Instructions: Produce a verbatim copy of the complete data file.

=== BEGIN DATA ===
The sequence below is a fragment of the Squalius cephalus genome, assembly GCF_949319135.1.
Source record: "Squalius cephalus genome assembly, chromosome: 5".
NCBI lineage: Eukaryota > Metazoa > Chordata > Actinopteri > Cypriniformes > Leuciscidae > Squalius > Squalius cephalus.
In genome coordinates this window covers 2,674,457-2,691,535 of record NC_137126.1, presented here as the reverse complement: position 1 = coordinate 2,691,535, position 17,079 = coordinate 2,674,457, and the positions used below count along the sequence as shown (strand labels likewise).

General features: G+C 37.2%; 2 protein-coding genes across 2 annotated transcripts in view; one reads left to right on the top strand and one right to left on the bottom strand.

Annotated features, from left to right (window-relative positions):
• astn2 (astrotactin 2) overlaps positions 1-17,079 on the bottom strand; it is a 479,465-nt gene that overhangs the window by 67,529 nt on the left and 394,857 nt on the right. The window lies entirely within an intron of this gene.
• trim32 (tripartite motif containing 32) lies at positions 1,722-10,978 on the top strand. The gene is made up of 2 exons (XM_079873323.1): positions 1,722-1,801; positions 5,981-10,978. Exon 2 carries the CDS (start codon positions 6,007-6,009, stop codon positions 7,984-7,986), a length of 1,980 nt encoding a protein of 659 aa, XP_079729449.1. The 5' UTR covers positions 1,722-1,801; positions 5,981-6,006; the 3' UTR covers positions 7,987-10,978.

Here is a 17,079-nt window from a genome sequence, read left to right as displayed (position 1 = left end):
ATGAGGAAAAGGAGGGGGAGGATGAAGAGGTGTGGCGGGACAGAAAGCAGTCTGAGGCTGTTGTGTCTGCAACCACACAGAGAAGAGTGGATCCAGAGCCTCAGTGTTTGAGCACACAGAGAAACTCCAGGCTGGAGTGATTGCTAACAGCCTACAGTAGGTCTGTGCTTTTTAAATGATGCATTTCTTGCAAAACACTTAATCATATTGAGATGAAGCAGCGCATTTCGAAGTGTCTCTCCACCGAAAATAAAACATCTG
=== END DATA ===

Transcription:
The sequence below is a fragment of the Squalius cephalus genome, assembly GCF_949319135.1.
Source record: "Squalius cephalus genome assembly, chromosome: 5".
NCBI lineage: Eukaryota > Metazoa > Chordata > Actinopteri > Cypriniformes > Leuciscidae > Squalius > Squalius cephalus.
In genome coordinates this window covers 2,674,457-2,691,535 of record NC_137126.1, presented here as the reverse complement: position 1 = coordinate 2,691,535, position 17,079 = coordinate 2,674,457, and the positions used below count along the sequence as shown (strand labels likewise).

General features: G+C 37.2%; 2 protein-coding genes across 2 annotated transcripts in view; one reads left to right on the top strand and one right to left on the bottom strand.

Annotated features, from left to right (window-relative positions):
• astn2 (astrotactin 2) overlaps positions 1-17,079 on the bottom strand; it is a 479,465-nt gene that overhangs the window by 67,529 nt on the left and 394,857 nt on the right. The window lies entirely within an intron of this gene.
• trim32 (tripartite motif containing 32) lies at positions 1,722-10,978 on the top strand. The gene is made up of 2 exons (XM_079873323.1): positions 1,722-1,801; positions 5,981-10,978. Exon 2 carries the CDS (start codon positions 6,007-6,009, stop codon positions 7,984-7,986), a length of 1,980 nt encoding a protein of 659 aa, XP_079729449.1. The 5' UTR covers positions 1,722-1,801; positions 5,981-6,006; the 3' UTR covers positions 7,987-10,978.

Here is a 17,079-nt window from a genome sequence, read left to right as displayed (position 1 = left end):
ATGAGGAAAAGGAGGGGGAGGATGAAGAGGTGTGGCGGGACAGAAAGCAGTCTGAGGCTGTTGTGTCTGCAACCACACAGAGAAGAGTGGATCCAGAGCCTCAGTGTTTGAGCACACAGAGAAACTCCAGGCTGGAGTGATTGCTAACAGCCTACAGTAGGTCTGTGCTTTTTAAATGATGCATTTCTTGCAAAACACTTAATCATATTGAGATGAAGCAGCGCATTTCGAAGTGTCTCTCCACCGAAAATAAAACATCTG